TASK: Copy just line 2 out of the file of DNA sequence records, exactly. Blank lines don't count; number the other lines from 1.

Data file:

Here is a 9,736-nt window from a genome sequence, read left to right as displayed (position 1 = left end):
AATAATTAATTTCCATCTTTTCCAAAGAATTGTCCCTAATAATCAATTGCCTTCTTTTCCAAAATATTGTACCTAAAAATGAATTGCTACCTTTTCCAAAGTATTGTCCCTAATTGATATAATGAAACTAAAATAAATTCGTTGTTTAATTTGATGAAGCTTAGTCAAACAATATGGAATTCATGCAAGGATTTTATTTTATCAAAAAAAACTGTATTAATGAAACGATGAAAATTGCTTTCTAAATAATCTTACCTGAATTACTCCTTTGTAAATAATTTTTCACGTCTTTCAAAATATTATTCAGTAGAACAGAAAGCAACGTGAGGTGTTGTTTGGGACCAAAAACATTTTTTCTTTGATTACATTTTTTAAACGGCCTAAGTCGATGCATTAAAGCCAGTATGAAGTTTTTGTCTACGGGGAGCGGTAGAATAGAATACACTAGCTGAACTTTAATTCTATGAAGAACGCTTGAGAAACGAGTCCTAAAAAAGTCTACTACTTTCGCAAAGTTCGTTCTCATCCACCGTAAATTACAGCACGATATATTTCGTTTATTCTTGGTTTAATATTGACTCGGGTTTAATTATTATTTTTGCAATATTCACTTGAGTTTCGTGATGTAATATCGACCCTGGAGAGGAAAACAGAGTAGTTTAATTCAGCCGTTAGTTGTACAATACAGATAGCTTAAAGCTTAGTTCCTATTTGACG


AATAATTAATTTCCATCTTTTCCAAAGAATTGTCCCTAATAATCAATTGCCTTCTTTTCCAAAATATTGTACCTAAAAATGAATTGCTACCTTTTCCAAAGTATTGTCCCTAATTGATATAATGAAACTAAAATAAATTCGTTGTTTAATTTGATGAAGCTTAGTCAAACAATATGGAATTCATGCAAGGATTTTATTTTATCAAAAAAAACTGTATTAATGAAACGATGAAAATTGCTTTCTAAATAATCTTACCTGAATTACTCCTTTGTAAATAATTTTTCACGTCTTTCAAAATATTATTCAGTAGAACAGAAAGCAACGTGAGGTGTTGTTTGGGACCAAAAACATTTTTTCTTTGATTACATTTTTTAAACGGCCTAAGTCGATGCATTAAAGCCAGTATGAAGTTTTTGTCTACGGGGAGCGGTAGAATAGAATACACTAGCTGAACTTTAATTCTATGAAGAACGCTTGAGAAACGAGTCCTAAAAAAGTCTACTACTTTCGCAAAGTTCGTTCTCATCCACCGTAAATTACAGCACGATATATTTCGTTTATTCTTGGTTTAATATTGACTCGGGTTTAATTATTATTTTTGCAATATTCACTTGAGTTTCGTGATGTAATATCGACCCTGGAGAGGAAAACAGAGTAGTTTAATTCAGCCGTTAGTTGTACAATACAGATAGCTTAAAGCTTAGTTCCTATTTGACG